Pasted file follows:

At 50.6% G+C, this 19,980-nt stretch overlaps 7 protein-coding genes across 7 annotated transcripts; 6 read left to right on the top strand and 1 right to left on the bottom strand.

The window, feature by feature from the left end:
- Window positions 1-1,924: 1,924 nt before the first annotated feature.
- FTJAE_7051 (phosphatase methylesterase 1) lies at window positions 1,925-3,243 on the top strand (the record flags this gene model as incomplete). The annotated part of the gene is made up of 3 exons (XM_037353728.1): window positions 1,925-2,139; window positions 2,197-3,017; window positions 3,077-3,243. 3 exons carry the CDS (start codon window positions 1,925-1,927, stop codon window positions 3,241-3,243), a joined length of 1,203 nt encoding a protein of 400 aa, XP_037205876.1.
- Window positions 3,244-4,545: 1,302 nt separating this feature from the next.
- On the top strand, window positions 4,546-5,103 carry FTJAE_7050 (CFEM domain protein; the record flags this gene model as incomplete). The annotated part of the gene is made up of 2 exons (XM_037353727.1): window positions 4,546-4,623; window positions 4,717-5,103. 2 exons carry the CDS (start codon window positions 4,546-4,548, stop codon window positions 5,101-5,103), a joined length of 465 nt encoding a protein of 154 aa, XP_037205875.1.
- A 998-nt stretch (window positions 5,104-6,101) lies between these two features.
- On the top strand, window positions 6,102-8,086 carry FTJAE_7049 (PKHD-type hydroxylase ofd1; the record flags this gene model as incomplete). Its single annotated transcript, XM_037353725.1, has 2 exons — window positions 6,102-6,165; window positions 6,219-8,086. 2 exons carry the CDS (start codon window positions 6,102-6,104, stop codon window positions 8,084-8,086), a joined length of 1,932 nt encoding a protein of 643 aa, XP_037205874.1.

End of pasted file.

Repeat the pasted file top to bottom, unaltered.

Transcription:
At 50.6% G+C, this 19,980-nt stretch overlaps 7 protein-coding genes across 7 annotated transcripts; 6 read left to right on the top strand and 1 right to left on the bottom strand.

The window, feature by feature from the left end:
- Window positions 1-1,924: 1,924 nt before the first annotated feature.
- FTJAE_7051 (phosphatase methylesterase 1) lies at window positions 1,925-3,243 on the top strand (the record flags this gene model as incomplete). The annotated part of the gene is made up of 3 exons (XM_037353728.1): window positions 1,925-2,139; window positions 2,197-3,017; window positions 3,077-3,243. 3 exons carry the CDS (start codon window positions 1,925-1,927, stop codon window positions 3,241-3,243), a joined length of 1,203 nt encoding a protein of 400 aa, XP_037205876.1.
- Window positions 3,244-4,545: 1,302 nt separating this feature from the next.
- On the top strand, window positions 4,546-5,103 carry FTJAE_7050 (CFEM domain protein; the record flags this gene model as incomplete). The annotated part of the gene is made up of 2 exons (XM_037353727.1): window positions 4,546-4,623; window positions 4,717-5,103. 2 exons carry the CDS (start codon window positions 4,546-4,548, stop codon window positions 5,101-5,103), a joined length of 465 nt encoding a protein of 154 aa, XP_037205875.1.
- A 998-nt stretch (window positions 5,104-6,101) lies between these two features.
- On the top strand, window positions 6,102-8,086 carry FTJAE_7049 (PKHD-type hydroxylase ofd1; the record flags this gene model as incomplete). Its single annotated transcript, XM_037353725.1, has 2 exons — window positions 6,102-6,165; window positions 6,219-8,086. 2 exons carry the CDS (start codon window positions 6,102-6,104, stop codon window positions 8,084-8,086), a joined length of 1,932 nt encoding a protein of 643 aa, XP_037205874.1.